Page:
On-Site Sewage Systems from Good to Bad to...? Swedish Experiences with Institutional Change and Technological Dependencies 1900 to 2010
Journal article, 2013

Even though technological advances have occurred during recent decades today’s nutrient loading from Swedish on-site sewage systems (OSSs) is much higher than in the 1940s, despite a decreased rural population and the existence of potentially far better technologies than the existing inadequate installations. The objective of this paper is first, to explain this situation as the result of co-evolution of technology and institutions, which has resulted in a very stable conservation. Second, to properly understand how such stable configurations may change, the paper investigates how a power-distributional theory of incremental institutional change might complement the previous analysis and open up the thinking about how seemingly stable configurations may change endogenously. The analysis reveals how shifts in the distribution of power, i.e., public and private actors’ resources and tools to use in interaction with other actors, have influenced the direction of technological and institutional development. We conclude that the sequencing of events has been important; the series of choices made foremost between the 1950s and 1990s caused both institutional and technical lock-in effects that have been increasingly difficult to break out from. Despite parallel and later incremental developments, improvement in the environmental outcome is not yet seen on the large scale.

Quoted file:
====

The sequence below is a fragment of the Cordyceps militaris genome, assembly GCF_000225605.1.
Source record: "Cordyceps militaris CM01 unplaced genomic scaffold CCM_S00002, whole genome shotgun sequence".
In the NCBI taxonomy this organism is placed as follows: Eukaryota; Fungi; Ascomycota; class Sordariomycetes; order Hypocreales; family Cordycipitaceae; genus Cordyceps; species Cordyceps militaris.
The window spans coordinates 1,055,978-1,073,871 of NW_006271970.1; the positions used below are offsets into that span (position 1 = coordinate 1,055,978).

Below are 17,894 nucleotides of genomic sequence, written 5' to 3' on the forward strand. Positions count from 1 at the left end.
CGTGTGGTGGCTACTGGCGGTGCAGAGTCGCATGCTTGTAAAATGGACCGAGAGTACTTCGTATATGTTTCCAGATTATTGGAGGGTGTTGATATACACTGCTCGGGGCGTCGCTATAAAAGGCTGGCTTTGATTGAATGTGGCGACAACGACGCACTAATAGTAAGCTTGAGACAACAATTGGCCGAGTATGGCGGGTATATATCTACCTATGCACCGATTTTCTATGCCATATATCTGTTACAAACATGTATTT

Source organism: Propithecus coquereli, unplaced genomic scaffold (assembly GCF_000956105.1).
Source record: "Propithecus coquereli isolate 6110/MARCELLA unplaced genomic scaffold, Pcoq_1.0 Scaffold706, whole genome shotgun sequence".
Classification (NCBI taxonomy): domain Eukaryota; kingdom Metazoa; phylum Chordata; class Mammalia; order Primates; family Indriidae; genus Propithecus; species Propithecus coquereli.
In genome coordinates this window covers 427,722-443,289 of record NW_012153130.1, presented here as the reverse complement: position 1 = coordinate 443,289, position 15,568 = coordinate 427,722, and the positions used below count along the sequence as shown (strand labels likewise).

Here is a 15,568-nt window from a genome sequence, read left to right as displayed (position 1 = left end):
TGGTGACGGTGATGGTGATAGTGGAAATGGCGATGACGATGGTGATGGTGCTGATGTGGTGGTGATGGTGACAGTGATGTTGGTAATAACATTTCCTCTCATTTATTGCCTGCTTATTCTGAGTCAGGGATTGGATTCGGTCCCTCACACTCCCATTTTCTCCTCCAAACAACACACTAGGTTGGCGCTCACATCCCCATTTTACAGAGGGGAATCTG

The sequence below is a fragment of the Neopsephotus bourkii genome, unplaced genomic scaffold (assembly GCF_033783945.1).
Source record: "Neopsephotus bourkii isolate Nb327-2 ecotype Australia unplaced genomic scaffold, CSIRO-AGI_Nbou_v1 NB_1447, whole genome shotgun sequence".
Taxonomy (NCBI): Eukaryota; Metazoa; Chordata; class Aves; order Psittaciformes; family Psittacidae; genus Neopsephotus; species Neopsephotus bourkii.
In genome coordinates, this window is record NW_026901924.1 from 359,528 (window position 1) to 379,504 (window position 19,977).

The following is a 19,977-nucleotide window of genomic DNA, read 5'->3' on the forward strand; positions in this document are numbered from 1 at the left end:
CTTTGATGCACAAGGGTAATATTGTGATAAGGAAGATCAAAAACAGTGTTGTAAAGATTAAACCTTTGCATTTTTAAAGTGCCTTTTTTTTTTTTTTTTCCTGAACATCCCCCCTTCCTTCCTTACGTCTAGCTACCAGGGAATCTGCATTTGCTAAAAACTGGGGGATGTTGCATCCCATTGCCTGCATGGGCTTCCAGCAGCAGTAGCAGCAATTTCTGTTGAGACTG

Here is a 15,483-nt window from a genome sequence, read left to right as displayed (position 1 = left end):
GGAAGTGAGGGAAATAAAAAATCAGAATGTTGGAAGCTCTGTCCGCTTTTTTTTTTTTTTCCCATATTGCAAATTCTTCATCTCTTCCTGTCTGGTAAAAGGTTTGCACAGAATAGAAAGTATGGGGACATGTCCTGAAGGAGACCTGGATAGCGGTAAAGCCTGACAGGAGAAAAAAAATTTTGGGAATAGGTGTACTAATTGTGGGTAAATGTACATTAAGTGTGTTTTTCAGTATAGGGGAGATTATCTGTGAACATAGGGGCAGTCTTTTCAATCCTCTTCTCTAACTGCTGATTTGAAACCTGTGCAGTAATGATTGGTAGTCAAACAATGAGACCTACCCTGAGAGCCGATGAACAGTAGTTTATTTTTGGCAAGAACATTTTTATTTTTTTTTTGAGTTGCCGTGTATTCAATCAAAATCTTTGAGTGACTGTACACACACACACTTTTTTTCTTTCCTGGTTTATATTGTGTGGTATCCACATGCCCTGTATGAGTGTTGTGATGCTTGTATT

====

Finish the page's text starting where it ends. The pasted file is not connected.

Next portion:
sewage water

environmental pressures

path dependency

technological dependency

incremental institutional change

Author

Are Wallin

Chalmers, Energy and Environment, Environmental Systems Analysis

Mathias Zannakis

University of Gothenburg

Sverker Molander

Chalmers, Energy and Environment, Environmental Systems Analysis

Sustainability

2071-1050 (ISSN)

Vol. 5 11 4706-4727

Driving Forces

Sustainable development

Subject Categories

Water Engineering

History of Technology

Political Science (excluding Public Administration Studies and Globalization Studies)

Other Social Sciences not elsewhere specified

DOI

10.3390/su5114706

More information

Created

10/6/2017